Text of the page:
Olajuwon showed Stoudemire over a dozen different moves and combinations. Stoudemire learned them all perfectly…..in the gym….with Olajuwon….not in a real game. In a real game Stoudemire is reduced to a 20 minute player a game. In the remaining years of his career I can see him being a 8 point scorer and grabbing maybe 7 rebounds a game. Not bad stats, but Stoudemire is getting paid way too much to be a bench player who comes in sparingly.

Stoudemire will never be at an All Star caliber again, but this was still an interesting documentary to check out. I give it a 5/5 for its insight into Stoudemire’s life and it does show a lot of his road to recovery. Even though I know it’s a futile effort, still a good watch.

Joe Reyes

Check me out on Twitter for more sports and articles @jreyes0003

 

 

Where’s His Justice?

Oh have you not heard? Dillon Taylor (white unarmed man) was shot and killed by a police officer (who was black). The details are unclear due to the police chief, who has taken all video tapes and hid them from the public.

What is clear was that Taylor was shot and kill, while unarmed, by a black officer. The Salt Lake Tribune noted, “The officer involved was not white.” Dillon was said to been recognized by an officer for having a bench warrant out for his arrest.

So why is this story not getting as much coverage as the Michael Brown (black) story? Because, quite simply, Michael Brown is black and was shot by a white officer. One could make the case that Brown’s death was more warranted than Taylors. Brown assaulted an officer, reached for the officer’s pistol and was ultimately shot after.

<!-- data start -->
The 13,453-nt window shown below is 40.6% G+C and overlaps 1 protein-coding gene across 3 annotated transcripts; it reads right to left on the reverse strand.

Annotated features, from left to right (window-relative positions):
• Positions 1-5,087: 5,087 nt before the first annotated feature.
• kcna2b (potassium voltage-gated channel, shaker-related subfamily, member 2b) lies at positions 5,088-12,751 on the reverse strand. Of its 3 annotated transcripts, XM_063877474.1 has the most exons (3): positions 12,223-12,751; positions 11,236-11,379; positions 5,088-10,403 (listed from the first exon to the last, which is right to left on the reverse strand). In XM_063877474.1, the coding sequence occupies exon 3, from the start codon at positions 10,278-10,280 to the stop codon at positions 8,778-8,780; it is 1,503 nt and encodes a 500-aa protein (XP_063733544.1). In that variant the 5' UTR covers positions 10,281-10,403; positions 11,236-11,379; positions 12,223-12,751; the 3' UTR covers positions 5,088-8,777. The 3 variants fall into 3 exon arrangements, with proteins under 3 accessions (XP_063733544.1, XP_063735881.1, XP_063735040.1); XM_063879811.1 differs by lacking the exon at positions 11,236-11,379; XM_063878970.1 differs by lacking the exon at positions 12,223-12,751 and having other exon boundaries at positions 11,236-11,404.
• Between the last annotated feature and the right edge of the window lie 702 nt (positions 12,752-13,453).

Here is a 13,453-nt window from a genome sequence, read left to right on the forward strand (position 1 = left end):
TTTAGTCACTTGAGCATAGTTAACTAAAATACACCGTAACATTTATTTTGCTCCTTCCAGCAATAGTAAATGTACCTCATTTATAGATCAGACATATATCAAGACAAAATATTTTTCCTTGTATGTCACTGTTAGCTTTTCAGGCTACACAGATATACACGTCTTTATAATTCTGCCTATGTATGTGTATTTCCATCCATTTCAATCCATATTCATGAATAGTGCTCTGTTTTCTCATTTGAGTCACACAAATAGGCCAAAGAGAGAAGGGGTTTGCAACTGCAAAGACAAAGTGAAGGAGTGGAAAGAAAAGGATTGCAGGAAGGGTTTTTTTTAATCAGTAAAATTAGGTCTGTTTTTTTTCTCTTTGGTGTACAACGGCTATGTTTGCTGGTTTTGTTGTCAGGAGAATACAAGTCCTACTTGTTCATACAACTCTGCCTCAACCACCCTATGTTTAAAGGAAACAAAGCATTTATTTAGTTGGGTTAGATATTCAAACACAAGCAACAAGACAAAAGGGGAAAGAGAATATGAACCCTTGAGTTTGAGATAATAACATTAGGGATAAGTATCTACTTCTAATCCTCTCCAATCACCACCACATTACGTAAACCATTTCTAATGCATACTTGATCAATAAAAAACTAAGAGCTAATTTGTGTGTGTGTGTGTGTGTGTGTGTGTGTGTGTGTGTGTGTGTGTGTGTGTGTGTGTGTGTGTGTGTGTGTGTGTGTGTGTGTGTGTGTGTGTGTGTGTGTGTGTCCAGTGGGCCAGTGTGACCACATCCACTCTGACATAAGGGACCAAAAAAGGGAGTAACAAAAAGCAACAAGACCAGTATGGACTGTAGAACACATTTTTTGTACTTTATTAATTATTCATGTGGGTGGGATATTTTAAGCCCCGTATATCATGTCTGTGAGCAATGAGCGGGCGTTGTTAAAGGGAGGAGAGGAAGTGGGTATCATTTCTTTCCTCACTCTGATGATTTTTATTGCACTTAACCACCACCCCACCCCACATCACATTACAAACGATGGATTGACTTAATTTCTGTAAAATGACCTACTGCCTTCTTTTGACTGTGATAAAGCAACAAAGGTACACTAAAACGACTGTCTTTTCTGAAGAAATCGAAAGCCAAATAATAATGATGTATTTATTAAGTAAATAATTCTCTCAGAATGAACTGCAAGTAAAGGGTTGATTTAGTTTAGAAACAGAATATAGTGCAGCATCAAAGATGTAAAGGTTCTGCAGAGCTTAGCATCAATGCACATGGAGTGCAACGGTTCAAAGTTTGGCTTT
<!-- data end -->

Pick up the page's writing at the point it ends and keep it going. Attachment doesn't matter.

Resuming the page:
The details are unclear about Browns death because all the evidence is hearsay. I heard a woman on CNN tell the media that Brown was running and shot in the back, but all shots were to the front. Is it possible that Brown never had his hands up? Is it possible that this was something one person said and the news spread like wildfire?

Another man, Kajieme Powell (black) was shot in St. Louis. From the video you hear the men saying Powell was “unarmed and they just shot him”, when clearly in photos Powell is seen holding a knife while approaching officers.

This is a sheer neglect by the media. Taylor (white) was shot and killed while unarmed. Why aren’t Jesse Jackson and Al Sharpton walking hand and hand with the citizens of Salt Lake City? Aren’t they grieving as well? Does Michael Browns death (a black man who just assaulted an officer and grabbed for his pistol) deserve more spotlight than the death of Dillon Taylor?

The news should be unbiased in their approach. Each story deserves its own airtime. Are they rioting in St. Louis? Are they burning their city to the ground? Are citizens chanting “They’re out to kill the white man?” Is it possible, that these 3 men were all killed by their own doing and not racially charged views constructed by people as gossip?

Taylor’s story will sadly get a tiny bit of coverage and that’s it. In Ferguson, the people are creating the story. The citizens there are calling for Officer Darren Wilson’s head. This is a disgusting display of Black vs White and that’s it.

Joe Reyes